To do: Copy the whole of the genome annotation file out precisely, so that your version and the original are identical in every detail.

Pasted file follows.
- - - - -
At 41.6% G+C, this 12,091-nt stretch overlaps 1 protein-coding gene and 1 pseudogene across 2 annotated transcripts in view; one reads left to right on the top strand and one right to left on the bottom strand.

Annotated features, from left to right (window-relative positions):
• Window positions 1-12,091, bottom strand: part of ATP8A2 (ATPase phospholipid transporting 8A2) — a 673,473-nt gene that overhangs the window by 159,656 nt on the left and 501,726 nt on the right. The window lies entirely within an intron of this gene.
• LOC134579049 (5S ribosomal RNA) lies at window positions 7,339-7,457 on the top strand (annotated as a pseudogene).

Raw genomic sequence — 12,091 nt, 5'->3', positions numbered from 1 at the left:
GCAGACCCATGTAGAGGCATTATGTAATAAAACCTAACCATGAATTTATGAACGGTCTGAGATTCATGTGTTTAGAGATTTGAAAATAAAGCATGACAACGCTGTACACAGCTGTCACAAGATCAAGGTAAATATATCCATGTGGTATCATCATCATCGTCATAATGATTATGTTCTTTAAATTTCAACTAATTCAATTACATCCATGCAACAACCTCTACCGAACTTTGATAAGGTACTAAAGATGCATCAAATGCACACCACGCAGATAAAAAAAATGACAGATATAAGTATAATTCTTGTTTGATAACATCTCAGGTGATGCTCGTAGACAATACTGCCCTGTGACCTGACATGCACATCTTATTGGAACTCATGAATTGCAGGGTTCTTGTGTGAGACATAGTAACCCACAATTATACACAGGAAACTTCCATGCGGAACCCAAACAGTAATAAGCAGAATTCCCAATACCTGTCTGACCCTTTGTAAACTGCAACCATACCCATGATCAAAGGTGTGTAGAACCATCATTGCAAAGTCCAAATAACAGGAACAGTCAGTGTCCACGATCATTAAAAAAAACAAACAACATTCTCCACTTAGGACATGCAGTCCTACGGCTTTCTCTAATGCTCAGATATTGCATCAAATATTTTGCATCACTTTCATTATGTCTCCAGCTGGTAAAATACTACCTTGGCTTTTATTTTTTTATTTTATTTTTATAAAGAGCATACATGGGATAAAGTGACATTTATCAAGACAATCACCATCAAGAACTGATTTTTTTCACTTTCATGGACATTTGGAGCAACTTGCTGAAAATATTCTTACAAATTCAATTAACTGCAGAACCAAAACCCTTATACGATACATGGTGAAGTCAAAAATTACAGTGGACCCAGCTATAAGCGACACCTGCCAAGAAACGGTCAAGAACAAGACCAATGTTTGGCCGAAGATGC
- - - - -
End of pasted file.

At 41.6% G+C, this 12,091-nt stretch overlaps 1 protein-coding gene and 1 pseudogene across 2 annotated transcripts in view; one reads left to right on the top strand and one right to left on the bottom strand.

Annotated features, from left to right (window-relative positions):
• Window positions 1-12,091, bottom strand: part of ATP8A2 (ATPase phospholipid transporting 8A2) — a 673,473-nt gene that overhangs the window by 159,656 nt on the left and 501,726 nt on the right. The window lies entirely within an intron of this gene.
• LOC134579049 (5S ribosomal RNA) lies at window positions 7,339-7,457 on the top strand (annotated as a pseudogene).

Raw genomic sequence — 12,091 nt, 5'->3', positions numbered from 1 at the left:
GCAGACCCATGTAGAGGCATTATGTAATAAAACCTAACCATGAATTTATGAACGGTCTGAGATTCATGTGTTTAGAGATTTGAAAATAAAGCATGACAACGCTGTACACAGCTGTCACAAGATCAAGGTAAATATATCCATGTGGTATCATCATCATCGTCATAATGATTATGTTCTTTAAATTTCAACTAATTCAATTACATCCATGCAACAACCTCTACCGAACTTTGATAAGGTACTAAAGATGCATCAAATGCACACCACGCAGATAAAAAAAATGACAGATATAAGTATAATTCTTGTTTGATAACATCTCAGGTGATGCTCGTAGACAATACTGCCCTGTGACCTGACATGCACATCTTATTGGAACTCATGAATTGCAGGGTTCTTGTGTGAGACATAGTAACCCACAATTATACACAGGAAACTTCCATGCGGAACCCAAACAGTAATAAGCAGAATTCCCAATACCTGTCTGACCCTTTGTAAACTGCAACCATACCCATGATCAAAGGTGTGTAGAACCATCATTGCAAAGTCCAAATAACAGGAACAGTCAGTGTCCACGATCATTAAAAAAAACAAACAACATTCTCCACTTAGGACATGCAGTCCTACGGCTTTCTCTAATGCTCAGATATTGCATCAAATATTTTGCATCACTTTCATTATGTCTCCAGCTGGTAAAATACTACCTTGGCTTTTATTTTTTTATTTTATTTTTATAAAGAGCATACATGGGATAAAGTGACATTTATCAAGACAATCACCATCAAGAACTGATTTTTTTCACTTTCATGGACATTTGGAGCAACTTGCTGAAAATATTCTTACAAATTCAATTAACTGCAGAACCAAAACCCTTATACGATACATGGTGAAGTCAAAAATTACAGTGGACCCAGCTATAAGCGACACCTGCCAAGAAACGGTCAAGAACAAGACCAATGTTTGGCCGAAGATGC